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GTR Home > Tests > Oral-facial-digital syndrome testing (OFD1)


Test name


Oral-facial-digital syndrome testing (OFD1)

Purpose of the test


This is a clinical test intended for Help: Monitoring, Pre-symptomatic, Diagnosis, Mutation Confirmation, Risk Assessment, Screening



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How to order


All samples should be shipped via overnight delivery at room temperature. No weekend or holiday deliveries. Label each specimen with the patient’s name, date of birth and date sample collected. Send specimens with complete requisition and consent form, otherwise, specimen processing may be delayed.
Order URL Help: http://dnatesting.uchicago.edu/submitting-sample

Specimen source

Fetal blood
Product of conception (POC)
Chorionic villi
Peripheral (whole) blood
Isolated DNA
Amniotic fluid
Cell culture
Frozen tissue
Cord blood
Buccal swab


Molecular Genetics
DDeletion/duplication analysis
Next-Generation (NGS)/Massively parallel sequencing (MPS)
CSequence analysis of the entire coding region
Next-Generation (NGS)/Massively parallel sequencing (MPS)

Summary of what is tested

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Clinical utility


Not provided

Clinical validity


Mutations of the OFD1 [OMIM #300170] gene have been identified in patients with OFD1, SGBS2, and XLJS]. • Prattichizzo, et al. (2008) detected OFD1 mutations in 81 of 100 (81%) patients with characteristic facial features of OFD1. Recently, intragenic deletions of one or more exons of OFD1 have been reported in approximately 5% of patients with a clinical diagnosis of OFD1. • Budny, et al. (2006) described one family with SGBS2 males and unaffected females with a truncating mutation in OFD1. Another family with SGBS2 was mapped to the region surrounding OFD1. • Coene, et al. (2009) described one family and an isolated male with JS and two different truncating mutations in OFD1. OFD1 has 23 coding exons. Nonsense, missense, frameshift and splicing mutations have been identified in the OFD1 gene. There are no clear genotype-phenotype correlations to date with regards to OFD1 mutations and the three different disorders.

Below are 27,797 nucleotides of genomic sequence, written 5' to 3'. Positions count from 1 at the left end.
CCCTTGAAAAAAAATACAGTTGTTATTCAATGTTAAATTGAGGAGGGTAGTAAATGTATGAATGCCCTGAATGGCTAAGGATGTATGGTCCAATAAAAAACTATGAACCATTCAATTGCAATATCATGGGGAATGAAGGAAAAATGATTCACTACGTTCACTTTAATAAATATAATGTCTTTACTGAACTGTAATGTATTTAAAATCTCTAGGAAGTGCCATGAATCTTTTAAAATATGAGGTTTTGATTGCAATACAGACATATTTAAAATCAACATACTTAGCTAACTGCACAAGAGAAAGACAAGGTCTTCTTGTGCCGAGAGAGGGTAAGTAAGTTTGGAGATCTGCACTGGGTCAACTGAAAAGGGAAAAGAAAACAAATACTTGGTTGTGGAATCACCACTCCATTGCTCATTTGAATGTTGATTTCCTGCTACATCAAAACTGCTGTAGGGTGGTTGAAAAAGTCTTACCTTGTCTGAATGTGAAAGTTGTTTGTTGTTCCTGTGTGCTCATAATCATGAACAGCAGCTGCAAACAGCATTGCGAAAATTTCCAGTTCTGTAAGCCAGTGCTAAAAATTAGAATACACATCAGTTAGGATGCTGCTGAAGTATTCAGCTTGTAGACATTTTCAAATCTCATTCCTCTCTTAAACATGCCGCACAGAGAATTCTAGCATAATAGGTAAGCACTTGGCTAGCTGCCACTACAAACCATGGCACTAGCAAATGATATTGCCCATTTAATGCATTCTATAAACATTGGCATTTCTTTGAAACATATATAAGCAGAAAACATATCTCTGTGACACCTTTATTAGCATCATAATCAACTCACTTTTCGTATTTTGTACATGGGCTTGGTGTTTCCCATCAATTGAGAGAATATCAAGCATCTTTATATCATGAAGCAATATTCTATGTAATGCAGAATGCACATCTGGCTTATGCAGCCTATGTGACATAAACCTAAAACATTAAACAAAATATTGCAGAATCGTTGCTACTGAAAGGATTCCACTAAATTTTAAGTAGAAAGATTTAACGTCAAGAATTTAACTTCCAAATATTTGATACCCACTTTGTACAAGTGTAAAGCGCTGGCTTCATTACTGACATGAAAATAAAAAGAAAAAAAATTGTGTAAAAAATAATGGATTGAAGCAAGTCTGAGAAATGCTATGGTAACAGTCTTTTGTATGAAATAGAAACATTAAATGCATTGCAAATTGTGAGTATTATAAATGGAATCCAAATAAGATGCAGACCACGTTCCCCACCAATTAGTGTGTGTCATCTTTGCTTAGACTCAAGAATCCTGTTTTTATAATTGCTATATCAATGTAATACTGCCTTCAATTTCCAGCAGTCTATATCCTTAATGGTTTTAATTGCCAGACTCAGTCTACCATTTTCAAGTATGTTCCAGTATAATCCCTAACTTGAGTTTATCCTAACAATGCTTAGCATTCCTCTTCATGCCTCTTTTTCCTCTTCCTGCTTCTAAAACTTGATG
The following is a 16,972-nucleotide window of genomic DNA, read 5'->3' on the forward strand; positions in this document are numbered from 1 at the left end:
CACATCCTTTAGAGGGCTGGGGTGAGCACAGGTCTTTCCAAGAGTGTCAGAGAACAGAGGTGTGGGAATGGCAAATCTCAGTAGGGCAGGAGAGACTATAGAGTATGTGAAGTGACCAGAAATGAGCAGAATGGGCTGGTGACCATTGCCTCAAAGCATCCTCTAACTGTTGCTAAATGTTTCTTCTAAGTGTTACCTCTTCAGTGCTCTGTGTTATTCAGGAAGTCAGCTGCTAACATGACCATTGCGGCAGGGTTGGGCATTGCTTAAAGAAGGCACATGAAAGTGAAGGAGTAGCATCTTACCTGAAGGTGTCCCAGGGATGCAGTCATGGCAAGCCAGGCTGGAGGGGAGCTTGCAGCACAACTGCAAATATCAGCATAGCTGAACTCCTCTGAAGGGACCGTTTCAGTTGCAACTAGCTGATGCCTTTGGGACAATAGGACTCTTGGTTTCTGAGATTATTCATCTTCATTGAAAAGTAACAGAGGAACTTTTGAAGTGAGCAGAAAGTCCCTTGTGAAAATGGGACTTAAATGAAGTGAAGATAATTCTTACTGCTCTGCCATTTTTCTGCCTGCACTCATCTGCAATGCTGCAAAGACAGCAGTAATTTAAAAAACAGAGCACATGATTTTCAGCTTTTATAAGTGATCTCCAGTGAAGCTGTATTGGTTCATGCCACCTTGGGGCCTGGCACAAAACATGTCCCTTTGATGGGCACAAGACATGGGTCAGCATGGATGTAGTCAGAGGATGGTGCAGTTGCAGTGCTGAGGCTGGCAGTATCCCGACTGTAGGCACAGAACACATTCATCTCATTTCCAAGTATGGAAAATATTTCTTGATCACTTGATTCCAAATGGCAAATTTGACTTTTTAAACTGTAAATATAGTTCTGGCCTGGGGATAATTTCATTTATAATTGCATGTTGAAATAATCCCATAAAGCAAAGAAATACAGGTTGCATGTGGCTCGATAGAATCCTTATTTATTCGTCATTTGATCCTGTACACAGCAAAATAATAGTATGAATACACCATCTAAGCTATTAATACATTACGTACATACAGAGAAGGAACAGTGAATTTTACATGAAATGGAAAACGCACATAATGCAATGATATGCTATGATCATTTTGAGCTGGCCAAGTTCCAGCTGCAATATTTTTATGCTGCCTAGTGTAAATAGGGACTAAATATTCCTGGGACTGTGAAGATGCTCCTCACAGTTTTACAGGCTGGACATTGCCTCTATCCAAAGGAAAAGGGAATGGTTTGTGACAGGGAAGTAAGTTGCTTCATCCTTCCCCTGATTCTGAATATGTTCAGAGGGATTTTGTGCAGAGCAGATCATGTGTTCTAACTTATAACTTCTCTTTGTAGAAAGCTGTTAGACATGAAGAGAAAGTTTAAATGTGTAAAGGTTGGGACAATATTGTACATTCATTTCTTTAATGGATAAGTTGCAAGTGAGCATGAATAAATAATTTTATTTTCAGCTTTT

• 1. Toriello HV, Franco B. (Updated 14 Oct 2010). Oral-Facial-Digital Syndrome Type 1. In: GeneReviews at GeneTests: Medical Genetics Information Resource. Copyright, University of Washington, Seattle. 1997-2011. Available at http://www.genetests.org. Accessed 27 Jan 2011. 2. Budny B, et al. “A novel X-linked recessive mental retardation syndrome comprising macrocephaly and ciliary dysfunction is allelic to oral-facial-digital type I syndrome”. (2006) Hum Genet 120: 171-178. 3. Terespolsky D, et al. “Infantile lethal variant of Simpson-Golabi-Behmel syndrome associated with hydrops fetalis”. (1995) Am J Med Genet 59: 329-333. 4. Coene KLM, et al. “OFD1 Is Mutated in X-Linked Joubert Syndrome and Interacts with LCA5-Encoded Lebercilin”. (2009) Am J Hum Genet 85: 465-481. 5. Ferrante MI, et al. “Identification of the Gene for Oral-Facial-Digital Type 1 Syndrome”. (2001) Am J Hum Genet 68:569-76. 6. Prattichizzo C, et al. “Mutational spectrum of the oral-facial-digital type 1

Test services

  • Confirmation of research findings
  • Clinical Testing/Confirmation of Mutations Identified Previously
  • Custom Sequence Analysis
  • Custom Prenatal Testing
  • Custom mutation-specific/Carrier testing

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